CareOregon is a not-for-profit community benefits company involved in health plan services that partners with Health Share of Oregon.
In a statement provided to Information Security Media Group, GridWorks says several items, including laptops, were stolen in the break-in, which is under police investigation. "GridWorks deeply regrets any concern or inconvenience this incident may cause, and remains committed to protecting the confidentiality and security of the information it maintains. GridWorks has enhanced its security in response to this incident, including both electronic and physical improvements."
The Health Share of Oregon spokeswoman tells ISMG that Health Share earlier in 2019 decided not to renew its contract with GridWorks. “That decision happened before the [laptop] theft, so that was not part of the decision.”
All Health Share of Oregon contracted entities that handle protected health information are required to encrypt and secure devices, she notes. “Regardless, the incident impacts Health Share members, and we’re working quickly to ensure they have access to identity monitoring services,” she adds.
Health Share performs oversight - such as audits - on a regular basis, the spokeswoman says. “We are taking steps to expand and enhance audits and oversight of our contracted entities to ensure enforcement of privacy and security requirements.”
HIPAA Compliance Issues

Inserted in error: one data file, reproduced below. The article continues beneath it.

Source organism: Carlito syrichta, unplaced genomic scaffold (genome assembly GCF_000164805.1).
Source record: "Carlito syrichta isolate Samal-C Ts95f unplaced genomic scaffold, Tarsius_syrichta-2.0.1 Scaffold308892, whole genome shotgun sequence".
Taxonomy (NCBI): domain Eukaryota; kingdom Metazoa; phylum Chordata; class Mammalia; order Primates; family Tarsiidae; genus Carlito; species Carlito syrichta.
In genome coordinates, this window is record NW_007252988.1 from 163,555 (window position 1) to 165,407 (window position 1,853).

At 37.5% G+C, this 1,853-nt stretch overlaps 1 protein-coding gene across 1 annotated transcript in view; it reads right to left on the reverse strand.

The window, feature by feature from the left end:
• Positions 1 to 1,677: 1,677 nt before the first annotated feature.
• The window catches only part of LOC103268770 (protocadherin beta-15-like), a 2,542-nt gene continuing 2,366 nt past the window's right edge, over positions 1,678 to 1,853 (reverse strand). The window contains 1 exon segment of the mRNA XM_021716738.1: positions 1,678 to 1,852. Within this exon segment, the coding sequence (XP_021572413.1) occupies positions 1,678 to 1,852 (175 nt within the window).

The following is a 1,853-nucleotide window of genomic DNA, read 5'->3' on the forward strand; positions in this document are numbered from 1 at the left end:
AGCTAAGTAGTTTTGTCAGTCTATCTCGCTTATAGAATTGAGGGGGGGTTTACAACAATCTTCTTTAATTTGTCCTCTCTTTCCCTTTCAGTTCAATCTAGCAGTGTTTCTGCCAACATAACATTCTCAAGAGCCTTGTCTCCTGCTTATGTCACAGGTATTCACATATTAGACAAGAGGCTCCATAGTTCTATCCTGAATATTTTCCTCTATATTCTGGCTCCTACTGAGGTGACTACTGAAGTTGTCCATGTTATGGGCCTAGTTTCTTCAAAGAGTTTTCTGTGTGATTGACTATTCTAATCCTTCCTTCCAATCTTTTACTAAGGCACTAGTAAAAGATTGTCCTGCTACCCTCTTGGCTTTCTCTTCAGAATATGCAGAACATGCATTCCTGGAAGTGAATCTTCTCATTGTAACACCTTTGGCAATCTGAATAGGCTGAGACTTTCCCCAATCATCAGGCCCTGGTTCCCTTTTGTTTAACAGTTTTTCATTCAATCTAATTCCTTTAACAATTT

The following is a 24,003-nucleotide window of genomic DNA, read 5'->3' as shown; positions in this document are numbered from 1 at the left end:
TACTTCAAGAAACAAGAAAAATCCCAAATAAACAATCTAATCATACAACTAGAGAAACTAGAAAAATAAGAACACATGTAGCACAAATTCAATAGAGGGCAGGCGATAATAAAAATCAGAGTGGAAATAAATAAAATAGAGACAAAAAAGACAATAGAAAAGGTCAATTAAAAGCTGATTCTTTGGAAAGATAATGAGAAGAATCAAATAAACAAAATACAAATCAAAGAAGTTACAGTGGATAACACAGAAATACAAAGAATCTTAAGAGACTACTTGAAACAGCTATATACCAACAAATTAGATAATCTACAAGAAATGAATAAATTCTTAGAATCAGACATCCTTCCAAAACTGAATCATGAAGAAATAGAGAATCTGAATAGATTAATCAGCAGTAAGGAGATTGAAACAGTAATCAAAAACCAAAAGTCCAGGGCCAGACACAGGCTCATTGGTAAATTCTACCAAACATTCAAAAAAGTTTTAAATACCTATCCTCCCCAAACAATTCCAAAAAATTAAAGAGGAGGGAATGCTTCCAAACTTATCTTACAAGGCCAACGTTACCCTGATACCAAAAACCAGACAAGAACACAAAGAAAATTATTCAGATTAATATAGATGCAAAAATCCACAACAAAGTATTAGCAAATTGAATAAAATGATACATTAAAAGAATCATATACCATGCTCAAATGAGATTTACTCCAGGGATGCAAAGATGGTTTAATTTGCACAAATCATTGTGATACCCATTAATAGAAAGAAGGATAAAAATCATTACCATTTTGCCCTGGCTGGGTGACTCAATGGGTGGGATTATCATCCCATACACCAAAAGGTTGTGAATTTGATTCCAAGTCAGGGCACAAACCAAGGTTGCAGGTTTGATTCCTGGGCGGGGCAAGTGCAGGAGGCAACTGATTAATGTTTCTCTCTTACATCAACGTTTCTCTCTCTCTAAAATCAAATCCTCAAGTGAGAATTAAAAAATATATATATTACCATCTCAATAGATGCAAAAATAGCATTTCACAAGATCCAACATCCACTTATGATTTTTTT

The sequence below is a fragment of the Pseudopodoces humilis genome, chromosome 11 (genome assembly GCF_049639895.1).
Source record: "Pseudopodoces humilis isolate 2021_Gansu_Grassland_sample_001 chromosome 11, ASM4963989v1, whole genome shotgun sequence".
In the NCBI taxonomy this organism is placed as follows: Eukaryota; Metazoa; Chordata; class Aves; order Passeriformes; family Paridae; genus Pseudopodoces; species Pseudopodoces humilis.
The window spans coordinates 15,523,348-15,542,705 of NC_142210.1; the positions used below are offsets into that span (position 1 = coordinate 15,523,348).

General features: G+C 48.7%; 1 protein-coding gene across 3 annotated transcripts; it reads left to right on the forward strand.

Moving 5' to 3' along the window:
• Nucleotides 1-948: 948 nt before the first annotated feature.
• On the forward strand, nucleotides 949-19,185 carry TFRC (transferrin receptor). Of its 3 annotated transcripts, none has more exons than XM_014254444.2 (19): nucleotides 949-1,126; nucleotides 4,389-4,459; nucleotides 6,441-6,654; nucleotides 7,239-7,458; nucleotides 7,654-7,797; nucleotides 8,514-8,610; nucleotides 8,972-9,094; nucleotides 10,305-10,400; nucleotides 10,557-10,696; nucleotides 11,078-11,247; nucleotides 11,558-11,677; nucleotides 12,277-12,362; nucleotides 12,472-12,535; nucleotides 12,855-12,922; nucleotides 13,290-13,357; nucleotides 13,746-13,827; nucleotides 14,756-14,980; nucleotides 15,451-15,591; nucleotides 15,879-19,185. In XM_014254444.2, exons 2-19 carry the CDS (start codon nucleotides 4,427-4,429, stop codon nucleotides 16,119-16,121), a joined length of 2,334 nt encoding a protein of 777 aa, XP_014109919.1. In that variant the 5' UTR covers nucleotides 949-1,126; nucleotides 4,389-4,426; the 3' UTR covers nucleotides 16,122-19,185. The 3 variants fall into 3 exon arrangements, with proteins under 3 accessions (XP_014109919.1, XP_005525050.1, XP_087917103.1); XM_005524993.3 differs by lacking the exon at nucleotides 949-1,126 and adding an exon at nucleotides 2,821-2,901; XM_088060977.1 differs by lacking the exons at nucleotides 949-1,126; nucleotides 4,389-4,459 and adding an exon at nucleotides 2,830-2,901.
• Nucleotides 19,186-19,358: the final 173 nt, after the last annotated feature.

The Oregon case highlights significant areas of apparent HIPAA noncompliance, security experts say.
”This is a discouraging breach, since it seems as though it could easily have been avoided by applying common security controls,” says Kate Borten, president of privacy and security consulting firm The Marblehead Group.
“Mobile devices should encrypt data stored locally. Further, large data files or databases should be maintained on secure servers instead of on a personal device where it is more vulnerable to breach. The fact that GridWorks appears to lack such basic security - suggesting multiple areas of significant HIPAA noncompliance - points to why the company is in receivership and no longer has the contract with Health Share.”
Privacy attorney David Holtzman of the security consultancy CynergisTek offers a similar assessment.
“Considering the frequency of lost laptops, smartphones and other devices on which personally identifiable information may be stored, encryption of these types portable or mobile devices is as close to a no-brainer solution as it gets. Accidents happen. People lose stuff. People steal stuff. And that’s never going to change,” he says.
“Organizations that are committed to safeguarding their data are including these vulnerabilities in their risk based approach to information security.”
Healthcare organizations should perform risk assessments of their vendors’ information security practices and safeguards, he stresses.
“The more access an organization has to your information system or the sensitivity of the data, the more comprehensive and thorough the examination. Just as important is to require a vendor to identify and perform vendor management assessment of the subcontractors or vendors they hire to create or maintain your organization's personally identifiable data.”
No Free Passes?
Holtzman adds that the receivership status of GridsWorks doesn’t necessarily excuse the company from enforcement actions by regulators.
”Whatever protection … that would apply to Gridworks [status] should not stand in the way of OCR, state attorneys generals or other federal and state regulatory bodies investigating the incident or attempting to seek enforcement remedies,” he notes.
In 2018, OCR signed a $100,000 HIPAA settlement with Filefax, a medical records storage firm that had gone out of business and was under receivership. At the center of the settlement was a 2015 "dumpster diver" breach affecting more than 2,000 patients.